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Wayne v. Warden

decided: June 30, 1981.



Before Gibbons and Rosenn, Circuit Judges, and Hannum, District Judge.*fn*

Author: Rosenn


Aubran Wayne Martin appeals from the dismissal of his petition for a writ of habeas corpus. In his petition, Martin mounts several constitutional attacks on his conviction in Pennsylvania courts on three counts of first degree murder. The petition was referred to a United States Magistrate who, after a thoughtful analysis of Martin's claims and of the state record, concluded that the claims were without merit. The district court adopted the magistrate's recommendation and dismissed the petition. This appeal followed pursuant to 28 U.S.C. ยง 1291 (1976). We affirm.


On November 12, 1971, Martin was convicted by a Washington County, Pennsylvania, jury of the triple slaying of Joseph "Jock" Yablonski, his wife Margaret, and their 25-year-old daughter Charlotte. The Yablonskis had been shot to death while at home in the early morning hours of December 31, 1969, approximately three weeks after Joseph Yablonski had concluded a vigorous, bitter, and ultimately unsuccessful campaign for the presidency of the United Mine Workers of America. His campaign brought him national prominence. After the discovery of his and his wife's and daughter's bodies on January 5, 1970, the media carried the story of the sensational murders nationwide. The story continued to attract substantial media attention throughout the course of the criminal investigation.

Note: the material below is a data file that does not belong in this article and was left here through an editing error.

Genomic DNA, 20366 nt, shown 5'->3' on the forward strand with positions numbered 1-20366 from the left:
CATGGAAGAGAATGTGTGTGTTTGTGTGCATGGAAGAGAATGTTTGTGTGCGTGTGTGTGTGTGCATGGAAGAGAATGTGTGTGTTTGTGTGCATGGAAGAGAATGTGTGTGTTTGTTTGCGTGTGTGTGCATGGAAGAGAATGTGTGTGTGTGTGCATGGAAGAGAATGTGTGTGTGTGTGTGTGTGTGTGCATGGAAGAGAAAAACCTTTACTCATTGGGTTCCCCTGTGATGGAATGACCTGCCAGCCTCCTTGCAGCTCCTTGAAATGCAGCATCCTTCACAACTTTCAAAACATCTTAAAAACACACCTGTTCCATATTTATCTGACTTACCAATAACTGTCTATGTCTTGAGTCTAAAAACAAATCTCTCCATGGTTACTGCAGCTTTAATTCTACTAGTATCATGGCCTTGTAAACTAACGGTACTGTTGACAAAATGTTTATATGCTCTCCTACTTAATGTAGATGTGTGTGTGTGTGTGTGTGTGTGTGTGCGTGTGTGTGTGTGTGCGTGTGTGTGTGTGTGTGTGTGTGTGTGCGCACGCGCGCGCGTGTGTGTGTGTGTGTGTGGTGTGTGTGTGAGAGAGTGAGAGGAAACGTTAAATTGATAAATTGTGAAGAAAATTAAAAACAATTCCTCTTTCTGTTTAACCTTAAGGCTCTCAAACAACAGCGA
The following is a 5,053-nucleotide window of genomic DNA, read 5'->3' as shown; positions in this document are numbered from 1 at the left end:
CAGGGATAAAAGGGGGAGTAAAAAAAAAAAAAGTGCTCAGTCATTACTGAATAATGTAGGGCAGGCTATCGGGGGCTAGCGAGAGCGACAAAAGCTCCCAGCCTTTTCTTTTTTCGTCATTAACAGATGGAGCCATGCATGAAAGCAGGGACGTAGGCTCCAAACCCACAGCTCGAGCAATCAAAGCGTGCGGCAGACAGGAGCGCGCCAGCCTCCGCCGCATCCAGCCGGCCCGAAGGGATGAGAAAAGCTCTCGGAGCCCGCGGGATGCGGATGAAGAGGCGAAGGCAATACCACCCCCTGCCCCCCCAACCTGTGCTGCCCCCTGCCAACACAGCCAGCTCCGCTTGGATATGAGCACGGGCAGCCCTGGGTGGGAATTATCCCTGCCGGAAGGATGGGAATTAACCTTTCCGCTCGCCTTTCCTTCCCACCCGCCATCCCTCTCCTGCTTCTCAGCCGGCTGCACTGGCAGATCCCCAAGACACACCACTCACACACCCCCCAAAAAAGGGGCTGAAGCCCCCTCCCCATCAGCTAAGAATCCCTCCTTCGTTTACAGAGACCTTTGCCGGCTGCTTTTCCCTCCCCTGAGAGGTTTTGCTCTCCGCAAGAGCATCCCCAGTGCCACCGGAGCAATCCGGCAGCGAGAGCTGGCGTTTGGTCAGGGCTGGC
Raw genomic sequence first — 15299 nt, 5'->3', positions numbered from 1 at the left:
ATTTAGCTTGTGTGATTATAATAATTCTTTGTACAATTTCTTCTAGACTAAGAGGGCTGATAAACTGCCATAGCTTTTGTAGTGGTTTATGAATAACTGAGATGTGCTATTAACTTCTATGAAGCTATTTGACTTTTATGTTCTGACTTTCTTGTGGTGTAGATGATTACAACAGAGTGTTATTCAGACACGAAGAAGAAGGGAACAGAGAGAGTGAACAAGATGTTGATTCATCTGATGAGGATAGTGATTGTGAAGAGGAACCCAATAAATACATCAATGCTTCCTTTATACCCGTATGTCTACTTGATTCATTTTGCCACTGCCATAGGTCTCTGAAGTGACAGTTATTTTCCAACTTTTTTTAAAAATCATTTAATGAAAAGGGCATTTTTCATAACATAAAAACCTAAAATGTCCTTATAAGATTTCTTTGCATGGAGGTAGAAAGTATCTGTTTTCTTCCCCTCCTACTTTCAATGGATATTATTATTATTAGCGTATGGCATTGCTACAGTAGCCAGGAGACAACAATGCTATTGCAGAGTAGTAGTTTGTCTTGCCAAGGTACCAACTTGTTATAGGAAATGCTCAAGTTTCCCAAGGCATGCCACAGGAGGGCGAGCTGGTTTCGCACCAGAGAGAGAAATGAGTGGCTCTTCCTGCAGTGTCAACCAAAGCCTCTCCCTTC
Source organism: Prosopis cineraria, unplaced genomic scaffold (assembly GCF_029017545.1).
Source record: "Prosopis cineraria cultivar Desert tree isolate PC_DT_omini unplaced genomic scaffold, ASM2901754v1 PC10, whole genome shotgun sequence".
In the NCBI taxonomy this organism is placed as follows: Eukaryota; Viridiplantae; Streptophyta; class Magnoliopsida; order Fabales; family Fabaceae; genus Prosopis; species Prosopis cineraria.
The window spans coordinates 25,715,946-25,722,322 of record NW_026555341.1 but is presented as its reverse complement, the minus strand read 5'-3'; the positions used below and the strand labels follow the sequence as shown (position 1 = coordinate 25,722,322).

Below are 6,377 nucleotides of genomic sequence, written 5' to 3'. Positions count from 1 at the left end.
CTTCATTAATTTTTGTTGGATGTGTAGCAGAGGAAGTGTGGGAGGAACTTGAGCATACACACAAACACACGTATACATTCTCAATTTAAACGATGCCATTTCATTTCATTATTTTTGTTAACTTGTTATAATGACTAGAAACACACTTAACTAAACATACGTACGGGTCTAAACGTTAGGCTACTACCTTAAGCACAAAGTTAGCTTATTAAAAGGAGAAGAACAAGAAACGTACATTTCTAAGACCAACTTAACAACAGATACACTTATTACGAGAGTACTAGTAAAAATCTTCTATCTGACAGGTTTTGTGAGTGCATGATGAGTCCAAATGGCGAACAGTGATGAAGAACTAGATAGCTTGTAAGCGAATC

Martin, Claude Edward Vealey, and Paul Eugene Gilly, all of Cleveland, Ohio, were charged with the Yablonski murders on or about January 22, 1970. Martin was at the time confined in a Warrensville, Ohio, correctional center on charges of disorderly conduct and resisting arrest. After a prolonged extradition fight, he was finally turned over to Pennsylvania authorities on June 9, 1971.

On June 23, 1971, Claude Vealey confessed to his part in the murders, naming Martin as the primary triggerman and Paul Gilly as the operation's mastermind. Gilly, Vealey stated, had been hired to kill Yablonski in the summer of 1969, and had enlisted Vealey and another acquaintance, James Phillips, to aid him in accomplishing his objective. The three men, in addition to "stalking" Yablonski on the United Mine Workers' campaign trail, made several trips to his Clarksville, Pennsylvania, home during the late summer and autumn of 1969. Sometime prior to November 1969, Phillips withdrew from the conspiracy. Vealey and Gilly continued their trips to Clarksville; at one time posing as unemployed miners, they even talked with Yablonski on his front steps. After yet another abortive effort on Christmas Day 1969, Gilly brought Martin into the plan. Martin was informed that the price on Yablonski's head was $5,200 to be divided equally among the three. On December 30, 1969, the new triumvirate made a final trip to the Yablonski home, where they ultimately carried out the murders.